I have been reading the fascinating study on Iran by Nikki R. Keddie, "Modern Iran: Roots and Results of Revolution", Yale University Press, 2006. In it she outlines the dramatic modernizing policy of Iranian ruler Reza Shah (r. 1914-1941). In her chapter on Reza Shah, she describes a fairly autocratic leader who made great strides in improving certain aspects of Iran (notably in military capacity, public education, and transportation infrastructure) by adopting Western style reforms. While there seem to be obvious winners and losers in this process, with the former being landlords, industrialists, the class of civil servants and military officers, and to a lesser degree women in general; with the latter being the ulama (Muslim legal/religious scholars), peasants, trade unionists, socialists, and proletariat.
While Keddie provides a very thorough explanation of Reza Shah reforms on a macro level, her focus on the larger history of Iran leaves more in-depth questions unanswered. I am interested as to what the general population of Iran thought of the reforms. One particularly interesting clue comes from a lengthy quotation in Keddie's work from a professor in International Relations and History, Houchang Chehabi:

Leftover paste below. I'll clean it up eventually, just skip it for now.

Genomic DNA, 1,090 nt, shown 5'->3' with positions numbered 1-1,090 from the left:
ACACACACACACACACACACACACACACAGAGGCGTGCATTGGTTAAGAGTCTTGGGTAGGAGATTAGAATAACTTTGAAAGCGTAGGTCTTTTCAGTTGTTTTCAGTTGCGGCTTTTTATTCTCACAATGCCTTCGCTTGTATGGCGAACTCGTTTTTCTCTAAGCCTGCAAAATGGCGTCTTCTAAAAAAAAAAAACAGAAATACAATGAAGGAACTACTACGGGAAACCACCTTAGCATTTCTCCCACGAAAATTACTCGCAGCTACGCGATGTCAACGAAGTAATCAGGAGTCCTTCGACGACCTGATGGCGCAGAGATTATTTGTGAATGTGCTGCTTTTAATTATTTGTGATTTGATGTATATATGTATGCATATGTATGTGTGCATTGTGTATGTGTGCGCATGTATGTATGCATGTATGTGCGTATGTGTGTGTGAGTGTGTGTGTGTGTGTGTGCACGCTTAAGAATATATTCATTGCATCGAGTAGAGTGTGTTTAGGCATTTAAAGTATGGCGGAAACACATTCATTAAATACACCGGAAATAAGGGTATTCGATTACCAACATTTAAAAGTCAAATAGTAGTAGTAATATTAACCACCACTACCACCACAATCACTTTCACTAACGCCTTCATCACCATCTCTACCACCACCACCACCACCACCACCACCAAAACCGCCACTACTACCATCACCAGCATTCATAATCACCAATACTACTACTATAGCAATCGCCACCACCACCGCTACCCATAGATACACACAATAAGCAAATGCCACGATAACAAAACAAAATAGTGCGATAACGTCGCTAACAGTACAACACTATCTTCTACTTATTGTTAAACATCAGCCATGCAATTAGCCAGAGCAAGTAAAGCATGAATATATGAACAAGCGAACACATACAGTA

The forced unveiling of women...was, among all of Reza Shah's modernization policies, the one that contributed to most of his unpopularity among ordinary Iranians...while meant to unify the nation by eliminating visible class, status, and regional distinctions, in fact deepened another cleavage in Iranian society, i.e., that between westernizers...and the rest of society, which resented an intrusion in their private lives.
In many ways this sounds similar to a common compliant in the modern middle east, in which the justifiable outrage many feel over their exploitation at the hands of Western powers is most vocally expressed through real & perceived incursions into day-to-day life and customs. This seems to fit with this example as Iran had a long history of being exploited by the west, particularly by Great Britain and Russia. I'd be interested in knowing if this was indeed the most common complaint of the Iranian people at the time and if the aforementioned analysis is valid. Also, what were other reactions Iranians had at the time to the policies of Reza Shah?